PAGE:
## How do you solve a pair of simultaneous equations?

Simultaneous equations are easy if you follow these simple steps. Rearrange the first equation to get an expression for x, substitute that into the second equation and solve it for the value of y. Then once you have a number for y you can find the value of x by substituting into either equation.

## Explanation

An equation like y=mx + c defines a set of points for which a relationship between the x value and y value are true. For example, if we have the line y=x

- Point (1,1) lies on the line because the equation is true for that point (y=x=1).
- Point (2,1) doesn’t lie on the line because y=1 which is not equal to the x value 2.

In this way * all points on a line are solutions of the line’s equation*.

A set of simultaneous equations defines a set of points for which *multiple* statements are true. For example if both y=x *and* y=2x+3 then only a single point in the plane can be true for both equations. The solution is now a single point and in this article we’ll see how to calculate that point. We’ll also see how to calculate the solutions for more complex curves and lines.

## Two Lines

Let’s start simple and work our way up to more complex examples.

\(\begin{align} y &= x \\\\ y &= 2x + 3 \end{align}\)If both statements are true then we can solve this problem in two ways, but both use the same idea. We are trying to get rid of one variable, either x or y, so that we can solve for the other variable. First, let’s do it by substitution. We know that \(y=x\) so we can substitute that into \(y=2x+3\) and solve. Let’s try it.

### Substitution

- Label your equations (1) and (2) so you know what you’ve got
- Choose one equation, say (1), and rearrange it to get just y on the left hand side
- Substitute for y in equation (2), now you have an equation with just y’s and numbers
- Rearrange this equation to solve for the value of y
- Substitute the numerical value of y into equation (1) and rearrange to get the value of x

All we did was substitute \(x=y\) in \(y=2x+3\) then move all the y’s onto one side of the equals sign and all the numbers onto the other side. Now we can find x easily because we know \(y=x\) so the solution is (-3,-3). We can easily check this is a solution for both equations because \(-3 = -3\) (from the equation \(y=x\)) and \(-3=2 \times -3 + 3=-6 + 3\).

### Subtract Equations

- Label your equations (1) and (2) so you know what you’ve got
- Choose to get rid of x or y. Let’s say you choose to get rid of y.
- Multiply (1) and/or (2) by some number so you have the same number of y’s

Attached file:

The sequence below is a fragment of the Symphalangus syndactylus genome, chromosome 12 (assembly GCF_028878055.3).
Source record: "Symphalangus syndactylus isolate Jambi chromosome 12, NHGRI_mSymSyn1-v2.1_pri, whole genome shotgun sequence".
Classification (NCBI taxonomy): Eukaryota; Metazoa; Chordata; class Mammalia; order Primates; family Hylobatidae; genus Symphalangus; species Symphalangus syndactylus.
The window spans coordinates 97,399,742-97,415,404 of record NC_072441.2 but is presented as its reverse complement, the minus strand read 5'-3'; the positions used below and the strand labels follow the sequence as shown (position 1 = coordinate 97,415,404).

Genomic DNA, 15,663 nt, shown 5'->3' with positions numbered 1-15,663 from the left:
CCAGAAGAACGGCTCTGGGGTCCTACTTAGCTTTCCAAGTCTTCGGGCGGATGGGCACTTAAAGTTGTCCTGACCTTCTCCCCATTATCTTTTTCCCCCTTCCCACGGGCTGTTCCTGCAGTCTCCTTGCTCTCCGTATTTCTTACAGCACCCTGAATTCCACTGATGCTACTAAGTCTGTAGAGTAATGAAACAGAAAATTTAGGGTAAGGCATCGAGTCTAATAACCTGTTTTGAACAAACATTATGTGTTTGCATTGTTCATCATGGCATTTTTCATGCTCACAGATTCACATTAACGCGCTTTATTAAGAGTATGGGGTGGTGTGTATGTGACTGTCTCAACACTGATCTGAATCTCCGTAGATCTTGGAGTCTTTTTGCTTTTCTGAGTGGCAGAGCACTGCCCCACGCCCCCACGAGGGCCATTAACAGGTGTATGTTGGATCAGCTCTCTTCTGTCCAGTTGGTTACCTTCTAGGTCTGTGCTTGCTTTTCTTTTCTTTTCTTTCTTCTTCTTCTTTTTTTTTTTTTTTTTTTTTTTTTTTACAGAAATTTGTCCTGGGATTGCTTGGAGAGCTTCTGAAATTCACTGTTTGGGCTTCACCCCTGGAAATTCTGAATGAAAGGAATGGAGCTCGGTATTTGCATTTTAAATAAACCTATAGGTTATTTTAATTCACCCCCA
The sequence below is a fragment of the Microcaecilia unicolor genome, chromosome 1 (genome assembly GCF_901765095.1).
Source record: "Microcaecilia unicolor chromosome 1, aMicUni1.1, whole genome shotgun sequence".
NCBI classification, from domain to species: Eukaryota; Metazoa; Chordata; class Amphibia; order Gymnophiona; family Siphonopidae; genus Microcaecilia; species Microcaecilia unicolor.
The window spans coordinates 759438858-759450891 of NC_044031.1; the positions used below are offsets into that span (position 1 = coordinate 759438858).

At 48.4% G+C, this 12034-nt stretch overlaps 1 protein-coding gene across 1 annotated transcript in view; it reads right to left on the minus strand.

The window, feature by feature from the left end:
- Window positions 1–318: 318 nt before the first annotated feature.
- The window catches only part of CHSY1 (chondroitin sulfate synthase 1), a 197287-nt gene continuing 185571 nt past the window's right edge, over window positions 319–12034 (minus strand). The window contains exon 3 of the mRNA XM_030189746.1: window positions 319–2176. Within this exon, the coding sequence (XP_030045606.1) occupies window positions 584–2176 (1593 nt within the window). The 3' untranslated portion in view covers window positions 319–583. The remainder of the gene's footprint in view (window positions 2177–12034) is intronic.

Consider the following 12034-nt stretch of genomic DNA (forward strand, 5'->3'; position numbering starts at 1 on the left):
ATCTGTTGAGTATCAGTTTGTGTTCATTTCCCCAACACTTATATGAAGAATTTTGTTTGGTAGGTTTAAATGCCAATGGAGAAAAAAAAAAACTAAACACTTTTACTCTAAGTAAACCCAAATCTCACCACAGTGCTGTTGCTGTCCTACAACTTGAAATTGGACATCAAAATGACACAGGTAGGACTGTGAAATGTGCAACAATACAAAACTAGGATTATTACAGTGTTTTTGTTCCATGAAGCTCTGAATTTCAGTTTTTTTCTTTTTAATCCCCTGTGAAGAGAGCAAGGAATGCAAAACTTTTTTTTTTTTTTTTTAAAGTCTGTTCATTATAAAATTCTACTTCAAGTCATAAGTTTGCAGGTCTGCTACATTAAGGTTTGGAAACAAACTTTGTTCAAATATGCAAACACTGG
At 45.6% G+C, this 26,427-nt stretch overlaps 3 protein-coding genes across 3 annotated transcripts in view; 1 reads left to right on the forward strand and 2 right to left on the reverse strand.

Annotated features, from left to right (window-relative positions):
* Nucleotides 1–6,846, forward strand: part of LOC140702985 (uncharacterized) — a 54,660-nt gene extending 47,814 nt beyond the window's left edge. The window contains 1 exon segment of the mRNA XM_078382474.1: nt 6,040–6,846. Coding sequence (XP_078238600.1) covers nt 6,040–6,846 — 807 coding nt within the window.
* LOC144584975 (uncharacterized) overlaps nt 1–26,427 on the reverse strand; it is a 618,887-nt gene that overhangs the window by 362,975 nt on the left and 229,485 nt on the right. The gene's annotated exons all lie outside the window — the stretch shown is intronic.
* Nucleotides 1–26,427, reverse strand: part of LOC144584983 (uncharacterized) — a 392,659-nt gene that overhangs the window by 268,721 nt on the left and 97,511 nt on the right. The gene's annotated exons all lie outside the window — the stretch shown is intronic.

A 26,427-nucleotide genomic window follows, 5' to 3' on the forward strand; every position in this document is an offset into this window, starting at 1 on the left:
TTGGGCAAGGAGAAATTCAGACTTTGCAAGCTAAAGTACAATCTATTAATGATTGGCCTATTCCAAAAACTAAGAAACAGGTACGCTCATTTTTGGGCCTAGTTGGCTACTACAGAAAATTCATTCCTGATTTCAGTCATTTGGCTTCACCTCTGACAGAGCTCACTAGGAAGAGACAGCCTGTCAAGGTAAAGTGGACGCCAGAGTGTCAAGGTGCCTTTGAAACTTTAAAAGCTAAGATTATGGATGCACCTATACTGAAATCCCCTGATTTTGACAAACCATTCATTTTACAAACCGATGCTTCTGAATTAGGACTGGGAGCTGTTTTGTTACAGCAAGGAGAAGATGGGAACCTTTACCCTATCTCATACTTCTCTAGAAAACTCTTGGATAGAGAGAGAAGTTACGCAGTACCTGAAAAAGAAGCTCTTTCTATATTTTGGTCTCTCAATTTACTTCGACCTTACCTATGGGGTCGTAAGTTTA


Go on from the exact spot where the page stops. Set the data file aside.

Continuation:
- Subtract the multiplied up version of (1) from (2)
- Rearrange this equation to solve for the value of x
- Substitute the numerical value of x into equation (1) and rearrange to get the value of y

The other method is to subtract one equation from the other to get rid of x or y. Then we solve for x or y just as we did by substitution. We have a y on its own in both equations so by subtracting the bottom equation from the top

\(\begin{align}y – y &= (2x+3) – x \\\\ 0 &= x + 3 \end{align}\)We know \(x+3=0\) so \(x=-3\) and as before we know \(y=x\) so the solution is (-3,-3).

## Line and Quadratic

Two lines can only ever cross at one point (or no point if they’re parallel). A quadratic and a line are more complicated because they can cross at two points, one point or no point. Two solutions must be reminding you of something… yes to solve these problems you will have to solve a quadratic equation!

Let’s visualise what’s going on here. A quadratic equation is a parabola and the solutions are the points where the line cuts the parabola. The equations of the line and the parabola are

\(\begin{align} y &= x-2 \\\\ y &= x^2 + x – 6 \end{align}\)

To solve this we just substitute to get rid of one of the variables, like this.

\(\begin{align} y &= x^2 + x – 6 \\\\ y &= (y+2)^2 + (y-2) – 6 \\\\ y &= (y+2)(y+2) + y – 4 \\\\ y &= y^2 + 4y + 4 + y – 4 \\\\ 0 &= y^2 + 4y \\\\ 0 &= y(y+4) \end{align}\)This must have two solutions: either y+4=0, in which case y=-4 or y=0. That’s because we’re multiplying two numbers together and they’re producing zero so either one or the other must be zero. By substituting we can then work out the values of x for the these two solutions. We know that x=y+2, so the solutions are (-2,-4) and (2,0). You can also see these are the solutions by looking at the graph above.

## Line and Circle

The equation of a circle with radius r is

\(x^2+y^2=r^2\)If we have a pair of simultaneous equations that consist of a circle and a line then, just as with a parabola, there are three possibilities:

- Two solutions because the line meets the circumference of the circle in two places
- One solution where the line is a tangent to the circle at a single point
- No solutions if the line does not cut the circle

This means the equation we end up solving is a quadratic because this has two, one or zero solutions. Here’s an example.

The equations of the line and the circle are:

\(\begin{align} y &= -2x + 5 \\\\ x^2 + y^2 & = 10 \end{align}\)Let’s solve this by substitution. We can replace the y in the circle equation with -2x + 5 from the line equation then it becomes a quadratic like so:

\(\begin{align} x^2 + (-2x + 5)^2 &= 10 \\\\ x^2 + 4x^2 – 10x – 10x + 25 &= 10 \\\\ 5x^2 – 20x + 15 &= 0 \\\\ x^2 – 4x + 3 &= 0 \\\\ (x-1)(x-3) &= 0 \end{align}\)So the solutions are x=1 and x=3 and substituting into the line equation we can work out the two points where the line intersects the circle are (1,3) and (3,-1).

## Some More Examples

Here is a worksheet to give you a bit more practice: